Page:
A member of the extended Monkees family has passed away from natural causes in California at the age of 79. Keith Allison was a friend of Michael Nesmith's from Texas who acted as a session musician on several Monkees recordings, including "Auntie's Municipal Court," "Zor and Zam," "D.W. Washburn," "Rosemarie," the studio version of "Circle Sky," and "Through the Looking Glass."
Mr. Allison composed "Auntie's Municipal Court" with Nez, and this enduring track from The Monkees' fifth album, The Birds, The Bees & The Monkees, was performed at every stop on the recently completed Monkees Farewell Tour. "I came up with the intro and I played two guitars on the track - one tuned down a full step," recalled Allison in an interview with Monkees historian Andrew Sandoval. "We broke for lunch and Mike had written most of the lyrics. He said, 'I'd better call Micky [Dolenz],' and he came down from Horseshoe Canyon and did the vocal right then and there. We finished the whole thing in one afternoon."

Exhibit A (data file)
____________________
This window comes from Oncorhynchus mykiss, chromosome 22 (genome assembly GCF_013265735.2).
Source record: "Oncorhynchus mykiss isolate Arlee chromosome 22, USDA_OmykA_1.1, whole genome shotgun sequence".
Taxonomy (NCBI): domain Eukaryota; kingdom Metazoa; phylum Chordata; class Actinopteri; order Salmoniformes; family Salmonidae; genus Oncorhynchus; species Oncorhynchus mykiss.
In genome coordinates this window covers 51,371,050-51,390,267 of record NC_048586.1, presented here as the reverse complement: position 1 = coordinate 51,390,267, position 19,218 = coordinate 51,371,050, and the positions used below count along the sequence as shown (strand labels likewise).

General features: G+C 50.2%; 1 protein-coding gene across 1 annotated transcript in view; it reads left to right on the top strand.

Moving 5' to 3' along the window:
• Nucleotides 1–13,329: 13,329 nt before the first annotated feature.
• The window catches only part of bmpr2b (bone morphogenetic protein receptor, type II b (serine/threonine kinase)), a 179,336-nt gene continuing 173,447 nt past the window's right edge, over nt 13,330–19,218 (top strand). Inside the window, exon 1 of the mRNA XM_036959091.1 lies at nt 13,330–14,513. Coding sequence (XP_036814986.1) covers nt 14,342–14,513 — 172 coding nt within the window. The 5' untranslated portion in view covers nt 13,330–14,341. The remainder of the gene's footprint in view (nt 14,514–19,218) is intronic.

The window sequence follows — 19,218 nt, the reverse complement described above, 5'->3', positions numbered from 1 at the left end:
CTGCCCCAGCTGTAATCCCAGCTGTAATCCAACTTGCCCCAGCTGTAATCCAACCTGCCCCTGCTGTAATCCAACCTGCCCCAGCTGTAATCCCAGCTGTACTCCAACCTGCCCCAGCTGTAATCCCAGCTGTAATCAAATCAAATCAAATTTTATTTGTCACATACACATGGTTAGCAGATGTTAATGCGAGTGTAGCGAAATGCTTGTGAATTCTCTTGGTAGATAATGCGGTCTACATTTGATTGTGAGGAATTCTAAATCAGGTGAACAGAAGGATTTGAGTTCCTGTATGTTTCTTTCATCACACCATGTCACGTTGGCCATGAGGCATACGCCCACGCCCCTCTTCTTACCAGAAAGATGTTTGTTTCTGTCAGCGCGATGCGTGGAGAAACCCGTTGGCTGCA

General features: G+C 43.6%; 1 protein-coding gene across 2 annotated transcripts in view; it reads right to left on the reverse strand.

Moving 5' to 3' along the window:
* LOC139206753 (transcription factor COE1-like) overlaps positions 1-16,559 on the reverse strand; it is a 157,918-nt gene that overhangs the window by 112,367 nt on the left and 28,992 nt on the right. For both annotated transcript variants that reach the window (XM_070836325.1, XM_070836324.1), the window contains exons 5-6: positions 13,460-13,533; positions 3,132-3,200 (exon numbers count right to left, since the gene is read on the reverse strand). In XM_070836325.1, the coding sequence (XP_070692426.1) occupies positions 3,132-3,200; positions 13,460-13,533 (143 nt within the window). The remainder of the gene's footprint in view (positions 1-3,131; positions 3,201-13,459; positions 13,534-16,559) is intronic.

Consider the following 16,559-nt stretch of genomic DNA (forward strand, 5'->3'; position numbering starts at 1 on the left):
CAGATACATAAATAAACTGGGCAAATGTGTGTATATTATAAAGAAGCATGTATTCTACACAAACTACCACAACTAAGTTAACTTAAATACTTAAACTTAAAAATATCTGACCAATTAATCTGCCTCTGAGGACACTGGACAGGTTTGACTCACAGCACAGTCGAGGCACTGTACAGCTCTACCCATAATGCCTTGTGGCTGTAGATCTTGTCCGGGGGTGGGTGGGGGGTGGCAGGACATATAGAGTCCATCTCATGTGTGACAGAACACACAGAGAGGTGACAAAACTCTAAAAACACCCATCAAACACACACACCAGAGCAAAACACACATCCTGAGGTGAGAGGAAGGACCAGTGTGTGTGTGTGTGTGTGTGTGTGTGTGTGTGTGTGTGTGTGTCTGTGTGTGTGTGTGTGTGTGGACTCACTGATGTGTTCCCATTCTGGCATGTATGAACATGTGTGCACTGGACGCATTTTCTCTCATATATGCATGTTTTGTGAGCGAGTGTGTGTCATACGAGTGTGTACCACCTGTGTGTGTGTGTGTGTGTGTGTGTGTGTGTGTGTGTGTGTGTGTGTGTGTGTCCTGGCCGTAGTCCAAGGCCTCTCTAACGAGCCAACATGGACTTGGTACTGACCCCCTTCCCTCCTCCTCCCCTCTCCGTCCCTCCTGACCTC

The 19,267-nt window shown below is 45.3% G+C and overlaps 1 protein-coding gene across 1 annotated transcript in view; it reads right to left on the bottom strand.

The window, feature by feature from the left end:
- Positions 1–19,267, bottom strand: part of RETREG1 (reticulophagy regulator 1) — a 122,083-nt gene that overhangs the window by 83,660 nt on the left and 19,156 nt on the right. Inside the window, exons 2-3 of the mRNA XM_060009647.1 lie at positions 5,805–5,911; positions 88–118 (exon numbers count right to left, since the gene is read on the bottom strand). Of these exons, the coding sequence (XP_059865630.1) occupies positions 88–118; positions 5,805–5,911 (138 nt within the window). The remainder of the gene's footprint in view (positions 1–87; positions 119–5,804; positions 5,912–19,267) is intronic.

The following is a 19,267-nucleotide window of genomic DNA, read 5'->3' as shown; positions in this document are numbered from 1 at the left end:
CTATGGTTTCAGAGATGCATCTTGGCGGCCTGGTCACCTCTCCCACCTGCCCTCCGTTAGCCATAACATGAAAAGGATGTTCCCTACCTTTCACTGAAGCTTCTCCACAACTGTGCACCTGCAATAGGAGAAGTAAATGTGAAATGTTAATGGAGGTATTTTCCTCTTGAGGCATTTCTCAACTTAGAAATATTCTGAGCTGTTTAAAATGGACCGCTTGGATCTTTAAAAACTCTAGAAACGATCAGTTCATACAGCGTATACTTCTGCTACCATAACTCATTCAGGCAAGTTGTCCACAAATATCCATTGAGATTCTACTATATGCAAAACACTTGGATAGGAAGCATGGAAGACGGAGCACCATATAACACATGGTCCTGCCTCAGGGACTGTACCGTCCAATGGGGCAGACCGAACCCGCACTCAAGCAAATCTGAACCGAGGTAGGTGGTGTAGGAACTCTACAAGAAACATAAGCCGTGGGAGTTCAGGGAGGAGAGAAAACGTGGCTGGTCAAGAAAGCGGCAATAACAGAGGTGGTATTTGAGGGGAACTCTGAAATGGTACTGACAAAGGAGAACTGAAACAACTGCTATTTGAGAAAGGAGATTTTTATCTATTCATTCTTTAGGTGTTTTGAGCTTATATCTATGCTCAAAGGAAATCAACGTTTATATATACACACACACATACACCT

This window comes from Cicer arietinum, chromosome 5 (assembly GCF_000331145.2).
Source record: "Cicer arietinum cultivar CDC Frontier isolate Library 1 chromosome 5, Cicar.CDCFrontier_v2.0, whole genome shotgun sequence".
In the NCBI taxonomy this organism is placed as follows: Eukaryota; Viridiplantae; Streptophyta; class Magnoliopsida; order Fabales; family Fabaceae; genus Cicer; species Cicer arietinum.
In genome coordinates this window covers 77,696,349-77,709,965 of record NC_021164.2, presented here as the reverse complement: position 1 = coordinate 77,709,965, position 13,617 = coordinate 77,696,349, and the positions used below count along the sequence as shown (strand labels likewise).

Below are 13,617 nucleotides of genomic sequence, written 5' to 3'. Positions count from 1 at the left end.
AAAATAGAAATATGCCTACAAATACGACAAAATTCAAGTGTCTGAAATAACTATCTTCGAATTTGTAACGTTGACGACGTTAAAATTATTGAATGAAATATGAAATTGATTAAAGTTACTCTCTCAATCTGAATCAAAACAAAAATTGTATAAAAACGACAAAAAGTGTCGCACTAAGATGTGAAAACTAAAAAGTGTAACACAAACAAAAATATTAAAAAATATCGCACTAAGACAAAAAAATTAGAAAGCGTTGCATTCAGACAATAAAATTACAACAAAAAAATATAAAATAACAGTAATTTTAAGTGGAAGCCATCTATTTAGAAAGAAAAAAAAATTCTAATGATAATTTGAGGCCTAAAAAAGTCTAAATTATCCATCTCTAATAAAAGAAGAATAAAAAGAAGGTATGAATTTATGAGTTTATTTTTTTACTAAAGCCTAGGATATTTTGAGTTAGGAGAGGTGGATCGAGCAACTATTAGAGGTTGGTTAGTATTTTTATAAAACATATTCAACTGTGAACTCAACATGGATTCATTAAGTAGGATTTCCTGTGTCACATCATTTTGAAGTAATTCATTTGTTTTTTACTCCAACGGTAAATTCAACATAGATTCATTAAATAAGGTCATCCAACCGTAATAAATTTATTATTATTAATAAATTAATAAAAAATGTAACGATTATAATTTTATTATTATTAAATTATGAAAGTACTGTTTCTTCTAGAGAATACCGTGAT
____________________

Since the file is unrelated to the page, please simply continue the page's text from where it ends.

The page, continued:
Ultimately enjoying a prolific career in music, Mr. Allison appeared on recordings by Sonny & Cher, Ringo Starr, Harry Nilsson, Roy Orbison, The Beach Boys, The Righteous Brothers, Chuck Berry, Alice Cooper, and many others. Keith also toured with Dolenz, Jones, Boyce & Hart in the mid-1970s and played on the group's eponymous album.
Multiple media outlets have noted Mr. Allison's passing, including the Hollywood Reporter, and their tribute can be read via the link below:
By the time The Monkees' fifth million-seller album The Birds, The Bees & The Monkees was issued by Colgems in April 1968, stereo had become the preferred listening experience and albums issued in mono were quickly being phased out of production. As a result, the mono mix of the Birds album was extremely limited in quantity and today is a highly, highly sought-after collectible due to its exclusive mixes and all around unique listening experience. The mono mix of The Monkees' eclectic 1968 LP was finally issued on compact disc in 2010 as part of Rhino's 3-CD deluxe edition.
To delve further into the uniqueness of the mono mix of The Birds, The Bees & The Monkees, check out this recent episode of Mixology: The Mono/Stereo Mix Differences Podcast hosted by Frederick James French-Pounce:
Thanks much to Bill Weimer for submitting this vintage piece examining The Monkees' 1968 album, The Birds, The Bees & The Monkees, as published in the June 23, 1968 issue of the Chicago Tribune. Some clichés abound, but author Robb Baker provides an interesting examination of the group's fifth million-seller.